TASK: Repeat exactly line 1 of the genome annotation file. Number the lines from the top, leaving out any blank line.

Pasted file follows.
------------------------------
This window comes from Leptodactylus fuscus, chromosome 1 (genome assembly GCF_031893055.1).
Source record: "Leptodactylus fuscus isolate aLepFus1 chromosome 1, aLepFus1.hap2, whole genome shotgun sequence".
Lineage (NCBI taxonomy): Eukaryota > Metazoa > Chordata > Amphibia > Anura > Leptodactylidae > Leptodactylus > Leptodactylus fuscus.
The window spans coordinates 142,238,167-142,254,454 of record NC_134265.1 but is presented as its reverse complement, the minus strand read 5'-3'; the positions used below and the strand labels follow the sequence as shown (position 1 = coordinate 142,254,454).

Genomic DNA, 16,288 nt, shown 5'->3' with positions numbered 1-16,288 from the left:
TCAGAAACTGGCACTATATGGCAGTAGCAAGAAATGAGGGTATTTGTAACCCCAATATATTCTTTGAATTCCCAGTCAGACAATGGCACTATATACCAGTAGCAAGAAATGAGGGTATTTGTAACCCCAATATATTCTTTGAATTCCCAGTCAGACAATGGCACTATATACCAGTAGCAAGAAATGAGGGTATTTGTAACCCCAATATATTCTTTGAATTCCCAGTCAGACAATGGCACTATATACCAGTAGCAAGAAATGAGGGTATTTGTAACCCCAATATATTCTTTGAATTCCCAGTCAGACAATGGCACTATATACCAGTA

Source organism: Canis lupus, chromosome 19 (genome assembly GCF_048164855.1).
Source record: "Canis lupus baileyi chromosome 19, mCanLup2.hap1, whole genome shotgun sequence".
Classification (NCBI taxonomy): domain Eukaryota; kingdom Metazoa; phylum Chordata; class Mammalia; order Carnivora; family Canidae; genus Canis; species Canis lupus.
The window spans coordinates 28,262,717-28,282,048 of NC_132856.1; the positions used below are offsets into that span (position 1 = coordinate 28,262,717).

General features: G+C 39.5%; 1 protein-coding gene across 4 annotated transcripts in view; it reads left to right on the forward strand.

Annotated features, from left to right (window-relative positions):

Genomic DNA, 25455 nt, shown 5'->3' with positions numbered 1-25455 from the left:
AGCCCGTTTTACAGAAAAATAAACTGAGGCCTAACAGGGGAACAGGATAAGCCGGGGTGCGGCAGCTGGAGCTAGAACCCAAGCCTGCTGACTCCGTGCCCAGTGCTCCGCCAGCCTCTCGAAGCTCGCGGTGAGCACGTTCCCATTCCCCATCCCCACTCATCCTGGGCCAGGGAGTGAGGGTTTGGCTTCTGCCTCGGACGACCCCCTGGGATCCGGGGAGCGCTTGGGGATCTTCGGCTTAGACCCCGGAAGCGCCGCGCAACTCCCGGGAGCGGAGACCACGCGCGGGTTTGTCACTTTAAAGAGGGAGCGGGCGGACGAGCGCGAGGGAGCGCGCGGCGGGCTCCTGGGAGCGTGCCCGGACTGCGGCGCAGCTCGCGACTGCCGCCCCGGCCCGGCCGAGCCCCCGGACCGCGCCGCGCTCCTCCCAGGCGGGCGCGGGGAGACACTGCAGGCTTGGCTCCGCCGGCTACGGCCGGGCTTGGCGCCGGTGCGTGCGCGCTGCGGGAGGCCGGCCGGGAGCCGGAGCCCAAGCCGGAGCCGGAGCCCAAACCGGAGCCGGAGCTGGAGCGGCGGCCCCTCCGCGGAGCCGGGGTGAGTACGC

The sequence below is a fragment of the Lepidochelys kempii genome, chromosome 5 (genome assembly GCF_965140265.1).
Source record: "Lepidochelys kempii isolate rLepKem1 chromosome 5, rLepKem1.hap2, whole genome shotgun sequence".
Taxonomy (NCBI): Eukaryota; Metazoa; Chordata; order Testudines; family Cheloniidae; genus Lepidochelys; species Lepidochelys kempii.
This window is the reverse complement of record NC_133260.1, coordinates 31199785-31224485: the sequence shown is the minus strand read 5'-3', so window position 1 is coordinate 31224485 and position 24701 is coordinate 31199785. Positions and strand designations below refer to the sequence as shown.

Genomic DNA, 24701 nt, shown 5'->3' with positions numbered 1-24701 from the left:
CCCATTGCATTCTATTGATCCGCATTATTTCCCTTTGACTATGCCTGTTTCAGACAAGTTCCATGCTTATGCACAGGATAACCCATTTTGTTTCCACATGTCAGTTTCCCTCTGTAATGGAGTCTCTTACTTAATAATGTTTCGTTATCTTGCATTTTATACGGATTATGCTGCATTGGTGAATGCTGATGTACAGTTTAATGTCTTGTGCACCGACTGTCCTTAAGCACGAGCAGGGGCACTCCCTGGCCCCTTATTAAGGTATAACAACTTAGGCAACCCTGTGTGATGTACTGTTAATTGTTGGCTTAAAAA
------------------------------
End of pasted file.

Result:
This window comes from Leptodactylus fuscus, chromosome 1 (genome assembly GCF_031893055.1).